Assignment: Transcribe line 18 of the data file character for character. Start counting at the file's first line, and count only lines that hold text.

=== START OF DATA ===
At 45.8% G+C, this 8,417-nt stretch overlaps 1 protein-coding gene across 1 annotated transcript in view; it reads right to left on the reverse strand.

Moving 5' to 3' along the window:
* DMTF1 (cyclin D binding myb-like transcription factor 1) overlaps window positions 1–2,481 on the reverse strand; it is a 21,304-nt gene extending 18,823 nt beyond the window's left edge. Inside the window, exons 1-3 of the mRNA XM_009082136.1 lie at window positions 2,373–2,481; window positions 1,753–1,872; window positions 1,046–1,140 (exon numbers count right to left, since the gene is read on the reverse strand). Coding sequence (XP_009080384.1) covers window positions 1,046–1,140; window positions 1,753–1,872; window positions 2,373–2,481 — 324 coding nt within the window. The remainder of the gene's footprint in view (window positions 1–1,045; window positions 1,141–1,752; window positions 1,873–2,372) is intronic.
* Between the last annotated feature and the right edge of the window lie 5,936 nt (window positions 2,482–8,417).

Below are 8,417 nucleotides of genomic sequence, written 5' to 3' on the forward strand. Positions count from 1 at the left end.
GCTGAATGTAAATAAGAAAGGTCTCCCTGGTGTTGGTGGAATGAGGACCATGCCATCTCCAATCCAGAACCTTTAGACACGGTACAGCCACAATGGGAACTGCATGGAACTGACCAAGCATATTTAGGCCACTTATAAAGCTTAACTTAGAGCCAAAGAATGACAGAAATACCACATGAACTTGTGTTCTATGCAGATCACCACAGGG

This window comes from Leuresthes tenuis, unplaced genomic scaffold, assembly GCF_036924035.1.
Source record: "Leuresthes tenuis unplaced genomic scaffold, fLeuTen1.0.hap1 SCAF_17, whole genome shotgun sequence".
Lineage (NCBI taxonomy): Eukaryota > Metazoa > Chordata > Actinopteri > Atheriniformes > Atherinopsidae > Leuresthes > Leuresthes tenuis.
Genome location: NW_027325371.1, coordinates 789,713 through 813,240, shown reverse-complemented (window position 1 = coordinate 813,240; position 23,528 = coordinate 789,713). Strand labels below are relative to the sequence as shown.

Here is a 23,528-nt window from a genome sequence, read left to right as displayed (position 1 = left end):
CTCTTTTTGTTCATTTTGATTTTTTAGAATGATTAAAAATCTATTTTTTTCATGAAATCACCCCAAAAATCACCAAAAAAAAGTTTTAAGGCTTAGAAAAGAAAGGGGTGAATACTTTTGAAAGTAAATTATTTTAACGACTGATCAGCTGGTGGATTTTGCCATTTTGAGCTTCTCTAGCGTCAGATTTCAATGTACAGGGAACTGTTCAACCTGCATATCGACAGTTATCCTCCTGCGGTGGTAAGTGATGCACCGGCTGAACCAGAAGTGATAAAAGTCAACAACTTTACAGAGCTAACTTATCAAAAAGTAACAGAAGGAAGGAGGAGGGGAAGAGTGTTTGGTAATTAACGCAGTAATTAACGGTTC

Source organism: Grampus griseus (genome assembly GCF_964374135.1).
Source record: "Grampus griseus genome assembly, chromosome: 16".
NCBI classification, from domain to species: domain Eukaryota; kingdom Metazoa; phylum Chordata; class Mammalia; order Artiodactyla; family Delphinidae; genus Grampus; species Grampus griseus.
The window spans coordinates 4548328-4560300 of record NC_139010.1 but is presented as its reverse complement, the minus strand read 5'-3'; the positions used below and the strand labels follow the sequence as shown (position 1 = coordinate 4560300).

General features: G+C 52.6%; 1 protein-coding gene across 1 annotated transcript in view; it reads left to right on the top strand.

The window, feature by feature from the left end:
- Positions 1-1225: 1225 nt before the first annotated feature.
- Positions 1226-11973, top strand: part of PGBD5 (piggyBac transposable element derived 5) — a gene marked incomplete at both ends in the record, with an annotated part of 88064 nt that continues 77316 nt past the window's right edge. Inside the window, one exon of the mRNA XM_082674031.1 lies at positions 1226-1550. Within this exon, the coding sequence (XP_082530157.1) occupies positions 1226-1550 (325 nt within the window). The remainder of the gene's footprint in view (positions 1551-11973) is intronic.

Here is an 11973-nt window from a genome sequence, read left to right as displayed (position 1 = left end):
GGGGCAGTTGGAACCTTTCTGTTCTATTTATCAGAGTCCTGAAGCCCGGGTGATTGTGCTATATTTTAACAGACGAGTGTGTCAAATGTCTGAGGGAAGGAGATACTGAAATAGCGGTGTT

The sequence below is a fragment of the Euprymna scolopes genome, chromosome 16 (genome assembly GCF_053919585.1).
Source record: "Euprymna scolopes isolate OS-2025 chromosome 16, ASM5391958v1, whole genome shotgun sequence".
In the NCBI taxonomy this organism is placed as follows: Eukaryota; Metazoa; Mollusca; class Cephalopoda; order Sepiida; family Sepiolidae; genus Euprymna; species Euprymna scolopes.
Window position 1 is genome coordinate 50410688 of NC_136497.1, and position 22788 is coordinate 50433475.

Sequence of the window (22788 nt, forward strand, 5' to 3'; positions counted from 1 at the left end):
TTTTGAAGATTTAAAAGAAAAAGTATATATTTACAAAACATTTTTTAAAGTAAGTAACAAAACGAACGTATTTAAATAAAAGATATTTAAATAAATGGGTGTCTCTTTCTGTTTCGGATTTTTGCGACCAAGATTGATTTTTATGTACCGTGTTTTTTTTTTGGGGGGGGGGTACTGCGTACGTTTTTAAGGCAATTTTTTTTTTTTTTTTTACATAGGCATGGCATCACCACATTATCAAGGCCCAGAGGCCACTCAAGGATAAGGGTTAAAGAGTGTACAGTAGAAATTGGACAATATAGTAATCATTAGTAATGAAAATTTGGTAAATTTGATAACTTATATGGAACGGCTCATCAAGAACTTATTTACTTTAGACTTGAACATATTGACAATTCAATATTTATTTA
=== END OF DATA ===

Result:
The window, feature by feature from the left end: